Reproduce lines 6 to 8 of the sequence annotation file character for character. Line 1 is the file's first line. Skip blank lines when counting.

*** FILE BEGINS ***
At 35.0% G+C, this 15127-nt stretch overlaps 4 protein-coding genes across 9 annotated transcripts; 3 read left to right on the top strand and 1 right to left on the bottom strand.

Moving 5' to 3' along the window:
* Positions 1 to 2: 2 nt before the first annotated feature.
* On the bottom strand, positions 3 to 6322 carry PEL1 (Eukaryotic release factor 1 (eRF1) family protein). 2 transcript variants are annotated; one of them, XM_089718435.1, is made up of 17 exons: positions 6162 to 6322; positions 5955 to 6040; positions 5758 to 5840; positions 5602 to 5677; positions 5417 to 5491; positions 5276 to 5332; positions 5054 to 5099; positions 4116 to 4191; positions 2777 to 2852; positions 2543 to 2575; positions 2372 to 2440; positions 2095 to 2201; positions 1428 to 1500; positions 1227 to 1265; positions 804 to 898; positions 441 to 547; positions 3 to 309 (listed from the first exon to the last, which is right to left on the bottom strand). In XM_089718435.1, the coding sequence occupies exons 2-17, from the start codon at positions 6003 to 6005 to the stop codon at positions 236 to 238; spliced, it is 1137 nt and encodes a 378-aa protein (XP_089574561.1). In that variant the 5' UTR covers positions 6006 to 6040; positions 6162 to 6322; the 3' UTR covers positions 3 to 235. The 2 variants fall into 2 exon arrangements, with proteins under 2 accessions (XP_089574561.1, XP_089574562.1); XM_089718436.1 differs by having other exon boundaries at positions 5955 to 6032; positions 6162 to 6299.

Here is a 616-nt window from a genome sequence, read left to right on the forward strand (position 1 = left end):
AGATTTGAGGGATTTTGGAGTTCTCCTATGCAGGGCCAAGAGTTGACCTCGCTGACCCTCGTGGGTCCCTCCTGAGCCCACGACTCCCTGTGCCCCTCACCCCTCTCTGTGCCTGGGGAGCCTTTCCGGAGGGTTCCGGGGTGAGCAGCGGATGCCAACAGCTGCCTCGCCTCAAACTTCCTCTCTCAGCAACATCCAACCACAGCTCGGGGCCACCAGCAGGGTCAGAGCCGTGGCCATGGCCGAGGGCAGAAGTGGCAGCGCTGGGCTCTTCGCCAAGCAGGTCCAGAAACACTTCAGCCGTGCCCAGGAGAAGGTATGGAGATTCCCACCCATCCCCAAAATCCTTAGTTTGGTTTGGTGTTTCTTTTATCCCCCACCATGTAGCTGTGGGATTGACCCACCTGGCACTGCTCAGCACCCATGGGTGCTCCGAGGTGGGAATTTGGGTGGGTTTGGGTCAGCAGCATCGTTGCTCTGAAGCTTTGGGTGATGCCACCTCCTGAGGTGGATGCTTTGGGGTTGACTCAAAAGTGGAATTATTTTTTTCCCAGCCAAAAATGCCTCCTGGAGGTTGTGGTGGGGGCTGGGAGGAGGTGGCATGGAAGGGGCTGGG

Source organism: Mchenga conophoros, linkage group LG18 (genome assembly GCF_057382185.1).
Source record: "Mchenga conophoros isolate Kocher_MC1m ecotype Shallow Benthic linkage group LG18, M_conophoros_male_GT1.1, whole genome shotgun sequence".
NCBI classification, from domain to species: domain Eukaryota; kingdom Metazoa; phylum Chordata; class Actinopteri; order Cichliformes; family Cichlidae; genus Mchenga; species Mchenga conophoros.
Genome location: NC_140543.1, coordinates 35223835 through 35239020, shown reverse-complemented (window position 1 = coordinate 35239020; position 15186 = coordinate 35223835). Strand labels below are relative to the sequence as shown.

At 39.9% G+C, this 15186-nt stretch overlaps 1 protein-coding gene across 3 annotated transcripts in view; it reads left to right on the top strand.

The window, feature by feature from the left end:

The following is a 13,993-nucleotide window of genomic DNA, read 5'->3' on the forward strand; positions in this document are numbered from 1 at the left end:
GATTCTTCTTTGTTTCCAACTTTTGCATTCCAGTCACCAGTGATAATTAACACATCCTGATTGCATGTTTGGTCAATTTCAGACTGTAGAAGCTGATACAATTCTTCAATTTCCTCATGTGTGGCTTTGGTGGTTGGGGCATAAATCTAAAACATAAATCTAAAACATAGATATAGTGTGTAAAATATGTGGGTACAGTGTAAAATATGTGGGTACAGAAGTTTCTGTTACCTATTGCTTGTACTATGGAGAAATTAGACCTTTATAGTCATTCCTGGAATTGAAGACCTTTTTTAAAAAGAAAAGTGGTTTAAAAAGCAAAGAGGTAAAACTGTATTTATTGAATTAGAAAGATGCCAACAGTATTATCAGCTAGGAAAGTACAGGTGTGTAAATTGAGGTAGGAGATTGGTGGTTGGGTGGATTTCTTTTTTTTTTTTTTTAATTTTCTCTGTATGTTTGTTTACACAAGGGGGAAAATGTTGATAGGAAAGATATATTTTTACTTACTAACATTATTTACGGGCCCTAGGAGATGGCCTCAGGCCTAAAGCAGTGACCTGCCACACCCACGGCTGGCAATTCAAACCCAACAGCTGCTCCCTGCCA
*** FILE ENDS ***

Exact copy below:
AGATTTGAGGGATTTTGGAGTTCTCCTATGCAGGGCCAAGAGTTGACCTCGCTGACCCTCGTGGGTCCCTCCTGAGCCCACGACTCCCTGTGCCCCTCACCCCTCTCTGTGCCTGGGGAGCCTTTCCGGAGGGTTCCGGGGTGAGCAGCGGATGCCAACAGCTGCCTCGCCTCAAACTTCCTCTCTCAGCAACATCCAACCACAGCTCGGGGCCACCAGCAGGGTCAGAGCCGTGGCCATGGCCGAGGGCAGAAGTGGCAGCGCTGGGCTCTTCGCCAAGCAGGTCCAGAAACACTTCAGCCGTGCCCAGGAGAAGGTATGGAGATTCCCACCCATCCCCAAAATCCTTAGTTTGGTTTGGTGTTTCTTTTATCCCCCACCATGTAGCTGTGGGATTGACCCACCTGGCACTGCTCAGCACCCATGGGTGCTCCGAGGTGGGAATTTGGGTGGGTTTGGGTCAGCAGCATCGTTGCTCTGAAGCTTTGGGTGATGCCACCTCCTGAGGTGGATGCTTTGGGGTTGACTCAAAAGTGGAATTATTTTTTTCCCAGCCAAAAATGCCTCCTGGAGGTTGTGGTGGGGGCTGGGAGGAGGTGGCATGGAAGGGGCTGGG

Source organism: Mchenga conophoros, linkage group LG18 (genome assembly GCF_057382185.1).
Source record: "Mchenga conophoros isolate Kocher_MC1m ecotype Shallow Benthic linkage group LG18, M_conophoros_male_GT1.1, whole genome shotgun sequence".